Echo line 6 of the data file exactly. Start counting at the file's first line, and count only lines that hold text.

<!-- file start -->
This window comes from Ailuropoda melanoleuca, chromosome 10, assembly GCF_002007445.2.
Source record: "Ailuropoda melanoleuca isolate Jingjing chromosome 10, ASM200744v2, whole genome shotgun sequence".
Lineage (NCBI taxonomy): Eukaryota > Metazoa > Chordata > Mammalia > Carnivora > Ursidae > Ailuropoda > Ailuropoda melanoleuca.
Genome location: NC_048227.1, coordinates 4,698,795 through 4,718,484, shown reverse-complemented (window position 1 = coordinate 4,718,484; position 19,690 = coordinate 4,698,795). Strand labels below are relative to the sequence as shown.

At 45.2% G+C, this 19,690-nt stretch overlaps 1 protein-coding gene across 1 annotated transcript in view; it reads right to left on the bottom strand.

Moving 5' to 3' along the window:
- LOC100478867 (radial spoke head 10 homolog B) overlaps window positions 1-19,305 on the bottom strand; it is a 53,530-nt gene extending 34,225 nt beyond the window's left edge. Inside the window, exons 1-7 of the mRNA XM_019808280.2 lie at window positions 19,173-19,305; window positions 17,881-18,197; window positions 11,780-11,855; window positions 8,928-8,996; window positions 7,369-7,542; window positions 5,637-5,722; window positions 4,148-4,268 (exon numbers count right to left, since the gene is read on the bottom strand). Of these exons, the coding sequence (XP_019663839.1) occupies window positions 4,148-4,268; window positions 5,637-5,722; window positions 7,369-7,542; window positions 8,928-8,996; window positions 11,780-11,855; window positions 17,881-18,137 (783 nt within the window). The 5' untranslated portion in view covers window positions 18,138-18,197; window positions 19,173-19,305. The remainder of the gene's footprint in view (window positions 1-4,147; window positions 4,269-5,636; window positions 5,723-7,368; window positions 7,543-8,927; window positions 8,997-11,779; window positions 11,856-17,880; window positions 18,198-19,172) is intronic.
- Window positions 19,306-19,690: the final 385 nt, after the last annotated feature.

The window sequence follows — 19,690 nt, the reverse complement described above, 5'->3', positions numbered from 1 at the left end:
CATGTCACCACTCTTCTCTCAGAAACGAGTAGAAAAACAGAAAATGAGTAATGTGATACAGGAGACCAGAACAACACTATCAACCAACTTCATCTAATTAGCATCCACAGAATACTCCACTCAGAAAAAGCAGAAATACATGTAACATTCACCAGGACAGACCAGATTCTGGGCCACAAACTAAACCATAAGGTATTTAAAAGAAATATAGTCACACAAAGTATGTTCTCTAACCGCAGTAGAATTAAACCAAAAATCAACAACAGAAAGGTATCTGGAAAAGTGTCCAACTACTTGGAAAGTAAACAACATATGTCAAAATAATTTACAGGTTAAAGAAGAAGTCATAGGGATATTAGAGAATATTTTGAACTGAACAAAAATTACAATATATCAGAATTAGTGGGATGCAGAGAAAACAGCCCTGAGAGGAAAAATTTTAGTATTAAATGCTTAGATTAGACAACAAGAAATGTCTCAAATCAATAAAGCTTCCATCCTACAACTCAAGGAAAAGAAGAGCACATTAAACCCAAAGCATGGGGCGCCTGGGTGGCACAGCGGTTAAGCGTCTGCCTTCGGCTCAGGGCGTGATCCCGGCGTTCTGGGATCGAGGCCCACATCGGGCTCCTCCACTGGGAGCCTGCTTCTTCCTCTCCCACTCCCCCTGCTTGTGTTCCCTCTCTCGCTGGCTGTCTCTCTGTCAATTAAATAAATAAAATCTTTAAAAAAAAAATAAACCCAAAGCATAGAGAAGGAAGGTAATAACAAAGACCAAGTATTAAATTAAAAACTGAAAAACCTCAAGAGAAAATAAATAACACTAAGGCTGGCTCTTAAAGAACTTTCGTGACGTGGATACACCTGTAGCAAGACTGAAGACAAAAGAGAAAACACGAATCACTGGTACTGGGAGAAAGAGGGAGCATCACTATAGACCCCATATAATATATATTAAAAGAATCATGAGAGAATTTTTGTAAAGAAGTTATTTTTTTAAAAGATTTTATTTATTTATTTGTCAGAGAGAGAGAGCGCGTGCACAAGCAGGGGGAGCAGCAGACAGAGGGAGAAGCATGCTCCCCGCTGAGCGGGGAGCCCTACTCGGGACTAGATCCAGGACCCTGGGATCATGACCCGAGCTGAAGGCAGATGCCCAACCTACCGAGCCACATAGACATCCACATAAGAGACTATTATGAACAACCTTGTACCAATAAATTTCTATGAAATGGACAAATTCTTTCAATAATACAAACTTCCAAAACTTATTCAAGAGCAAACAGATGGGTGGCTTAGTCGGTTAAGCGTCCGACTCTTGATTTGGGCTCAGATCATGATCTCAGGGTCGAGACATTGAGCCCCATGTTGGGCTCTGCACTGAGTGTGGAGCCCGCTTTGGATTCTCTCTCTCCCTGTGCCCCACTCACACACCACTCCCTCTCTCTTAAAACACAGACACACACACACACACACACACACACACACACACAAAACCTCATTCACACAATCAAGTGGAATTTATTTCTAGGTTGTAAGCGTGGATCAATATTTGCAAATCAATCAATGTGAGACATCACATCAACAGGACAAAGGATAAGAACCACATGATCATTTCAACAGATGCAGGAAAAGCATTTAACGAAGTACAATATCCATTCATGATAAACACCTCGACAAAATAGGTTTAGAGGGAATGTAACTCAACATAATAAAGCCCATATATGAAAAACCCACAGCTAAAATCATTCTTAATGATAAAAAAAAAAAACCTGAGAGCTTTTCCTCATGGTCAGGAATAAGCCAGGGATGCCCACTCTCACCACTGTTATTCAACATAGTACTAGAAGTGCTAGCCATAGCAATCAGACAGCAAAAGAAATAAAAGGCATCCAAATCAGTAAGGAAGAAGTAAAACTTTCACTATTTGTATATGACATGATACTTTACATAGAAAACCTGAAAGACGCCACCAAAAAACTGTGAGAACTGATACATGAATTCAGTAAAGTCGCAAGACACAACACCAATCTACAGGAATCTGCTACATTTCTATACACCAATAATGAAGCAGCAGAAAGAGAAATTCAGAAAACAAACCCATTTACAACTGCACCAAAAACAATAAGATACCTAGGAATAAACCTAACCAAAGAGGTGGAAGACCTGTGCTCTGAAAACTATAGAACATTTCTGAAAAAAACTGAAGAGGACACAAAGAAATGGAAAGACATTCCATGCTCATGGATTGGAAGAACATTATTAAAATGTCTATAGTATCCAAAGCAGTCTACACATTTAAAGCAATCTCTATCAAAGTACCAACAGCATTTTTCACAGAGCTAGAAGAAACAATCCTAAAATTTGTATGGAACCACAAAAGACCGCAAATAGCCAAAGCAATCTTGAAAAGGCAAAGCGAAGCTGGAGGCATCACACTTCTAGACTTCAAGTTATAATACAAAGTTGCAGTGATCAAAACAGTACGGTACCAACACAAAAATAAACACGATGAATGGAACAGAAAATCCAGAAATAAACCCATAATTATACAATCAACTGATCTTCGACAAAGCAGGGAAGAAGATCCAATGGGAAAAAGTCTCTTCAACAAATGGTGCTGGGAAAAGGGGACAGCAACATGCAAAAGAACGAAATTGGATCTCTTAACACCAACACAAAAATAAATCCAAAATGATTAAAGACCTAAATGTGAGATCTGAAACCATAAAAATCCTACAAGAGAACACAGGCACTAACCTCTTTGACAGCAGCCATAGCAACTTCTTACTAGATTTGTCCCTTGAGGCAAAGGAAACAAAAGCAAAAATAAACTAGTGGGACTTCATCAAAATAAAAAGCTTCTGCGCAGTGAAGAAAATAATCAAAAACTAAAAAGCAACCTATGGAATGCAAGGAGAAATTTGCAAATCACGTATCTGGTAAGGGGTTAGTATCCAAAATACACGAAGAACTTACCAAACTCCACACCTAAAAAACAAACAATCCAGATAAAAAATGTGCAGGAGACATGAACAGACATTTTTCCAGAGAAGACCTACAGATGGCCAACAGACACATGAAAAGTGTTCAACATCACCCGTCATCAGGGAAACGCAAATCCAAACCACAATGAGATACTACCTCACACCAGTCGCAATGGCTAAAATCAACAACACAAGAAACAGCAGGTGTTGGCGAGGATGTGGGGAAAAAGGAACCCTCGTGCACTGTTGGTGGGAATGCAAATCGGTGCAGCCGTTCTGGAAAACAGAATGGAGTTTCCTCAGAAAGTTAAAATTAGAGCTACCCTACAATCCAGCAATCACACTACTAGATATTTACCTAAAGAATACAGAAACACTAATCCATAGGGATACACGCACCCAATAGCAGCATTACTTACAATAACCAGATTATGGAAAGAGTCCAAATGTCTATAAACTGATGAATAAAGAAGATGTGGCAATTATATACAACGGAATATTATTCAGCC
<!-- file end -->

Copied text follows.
Moving 5' to 3' along the window: